Summer capital gets 1,800 tourists despite strict quarantine
BAGUIO CITY—At least 1,800 tourists visited the summer capital after it shifted to a stricter general community quarantine (GCQ) this month to stem the rise of the coronavirus disease, local tourism officials said.
The city, which was exempted by the Inter-Agency Task Force for the Management of Emerging Infectious Diseases from the restriction on leisure travel for areas under GCQ, had received about 2,500 visitors’ applicants during the first week of February, said Aloysius Mapalo, city tourism officer.
However, only about 60 to 70 percent of them pushed through with their vacation plans here, he added.
The city’s tourism industry has been wary about reverting to GCQ because of its impact on the economy, a hotel owner said.
“Baguio is just getting its bearings,” the businessman told the Inquirer, referring to the resumption of tourism-related activities in October last year.
Tourists who intend to visit the city are required to apply for and submit to a screening process through a digital registration program called Visitor Information and Travel Assistance (Visita).
Except for a tally of travelers from Jan. 24 to Feb. 7, the number of tourists covering the last three weeks of February has yet to be released.
Mapalo said Baguio had been getting most of its tourists during weekends since it opened to Luzon travelers.
Late last year, when the city reopened to tourists, the average number of daily tourists reached 1,000, he said.
That daily average was cut in half by January this year.
Under GCQ, the daily average has been further reduced to 360 tourists.
On Feb. 12, about 1,200 people registered through Visita, Mapalo said.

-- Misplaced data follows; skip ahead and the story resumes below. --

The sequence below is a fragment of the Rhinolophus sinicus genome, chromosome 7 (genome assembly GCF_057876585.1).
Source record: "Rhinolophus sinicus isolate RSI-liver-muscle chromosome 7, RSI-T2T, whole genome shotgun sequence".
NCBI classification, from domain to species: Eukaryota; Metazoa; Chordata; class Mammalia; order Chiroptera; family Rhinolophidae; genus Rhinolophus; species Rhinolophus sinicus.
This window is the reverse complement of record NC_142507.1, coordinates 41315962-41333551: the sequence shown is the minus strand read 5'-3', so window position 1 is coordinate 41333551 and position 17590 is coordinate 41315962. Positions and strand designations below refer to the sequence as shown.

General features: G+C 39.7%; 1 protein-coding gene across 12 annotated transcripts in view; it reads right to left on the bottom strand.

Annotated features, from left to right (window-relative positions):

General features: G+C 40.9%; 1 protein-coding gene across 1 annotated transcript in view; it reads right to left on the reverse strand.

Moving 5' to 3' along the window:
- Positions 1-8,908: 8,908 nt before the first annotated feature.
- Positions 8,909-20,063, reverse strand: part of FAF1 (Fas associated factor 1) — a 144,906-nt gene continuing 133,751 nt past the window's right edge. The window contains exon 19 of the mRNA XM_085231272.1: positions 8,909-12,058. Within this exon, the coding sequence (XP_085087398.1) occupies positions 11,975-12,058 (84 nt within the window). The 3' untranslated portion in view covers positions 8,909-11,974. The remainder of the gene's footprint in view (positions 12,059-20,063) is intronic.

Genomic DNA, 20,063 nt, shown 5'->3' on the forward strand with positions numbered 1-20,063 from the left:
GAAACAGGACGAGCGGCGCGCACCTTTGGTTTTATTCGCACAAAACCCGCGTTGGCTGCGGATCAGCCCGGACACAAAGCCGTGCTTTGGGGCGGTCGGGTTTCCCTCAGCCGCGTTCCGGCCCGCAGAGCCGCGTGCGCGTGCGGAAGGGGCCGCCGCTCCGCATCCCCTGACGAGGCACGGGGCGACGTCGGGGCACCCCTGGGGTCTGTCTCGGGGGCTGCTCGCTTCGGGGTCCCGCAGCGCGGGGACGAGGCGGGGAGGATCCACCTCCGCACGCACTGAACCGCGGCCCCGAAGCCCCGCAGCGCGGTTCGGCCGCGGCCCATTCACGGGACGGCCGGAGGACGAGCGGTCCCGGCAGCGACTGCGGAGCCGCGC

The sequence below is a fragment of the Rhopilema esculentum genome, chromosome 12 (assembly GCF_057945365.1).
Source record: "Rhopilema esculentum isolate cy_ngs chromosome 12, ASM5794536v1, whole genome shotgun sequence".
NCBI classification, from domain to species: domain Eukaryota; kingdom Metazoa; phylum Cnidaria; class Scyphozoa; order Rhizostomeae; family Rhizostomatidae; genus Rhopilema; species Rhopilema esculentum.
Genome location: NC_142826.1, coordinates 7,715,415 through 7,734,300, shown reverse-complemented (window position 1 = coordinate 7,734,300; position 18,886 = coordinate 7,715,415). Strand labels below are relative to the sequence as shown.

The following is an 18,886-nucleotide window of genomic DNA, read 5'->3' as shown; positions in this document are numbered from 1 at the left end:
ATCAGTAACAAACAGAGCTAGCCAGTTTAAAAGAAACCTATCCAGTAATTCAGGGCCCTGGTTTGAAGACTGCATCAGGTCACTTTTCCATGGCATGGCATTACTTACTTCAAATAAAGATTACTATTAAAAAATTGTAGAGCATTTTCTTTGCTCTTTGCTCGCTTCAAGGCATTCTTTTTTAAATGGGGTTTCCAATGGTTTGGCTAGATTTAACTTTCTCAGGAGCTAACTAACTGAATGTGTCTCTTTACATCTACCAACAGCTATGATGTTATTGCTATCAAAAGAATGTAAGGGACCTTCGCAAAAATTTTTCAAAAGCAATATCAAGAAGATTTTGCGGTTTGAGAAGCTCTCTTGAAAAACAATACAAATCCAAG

This number could include the delegates of this year’s homecoming at the Philippine Military Academy during the Valentine’s Day weekend, which Mayor Benjamin Magalong estimated at a little over 100.
Before the pandemic struck in March last year, the months of December, January, February, March and April represented Baguio’s peak tourist season. It is during this period when temperatures would normally drop to below 12 degrees Celsius.
Festival postponed again
The Panagbenga (or the Baguio Flower Festival) also drew the city’s biggest crowds during February until it was suspended due to the quarantine in 2020.
A scaled-down festival was supposed to have been staged this month but it was postponed again because of the GCQ and the presence of a more contagious COVID-19 variant in neighboring Benguet and Mountain Province.
All of the Cordillera patients afflicted with the COVID-19 variant from the United Kingdom have since healed, including two residing in Baguio’s neighboring town of La Trinidad in Benguet.
As of Wednesday, Baguio hospitals have been treating 209 active COVID-19 cases out of the 5,371 infections recorded here since the pandemic began. Its number of fatalities has risen to 103 and was linked to the surges after the Christmas holiday. —VINCENT CABREZA
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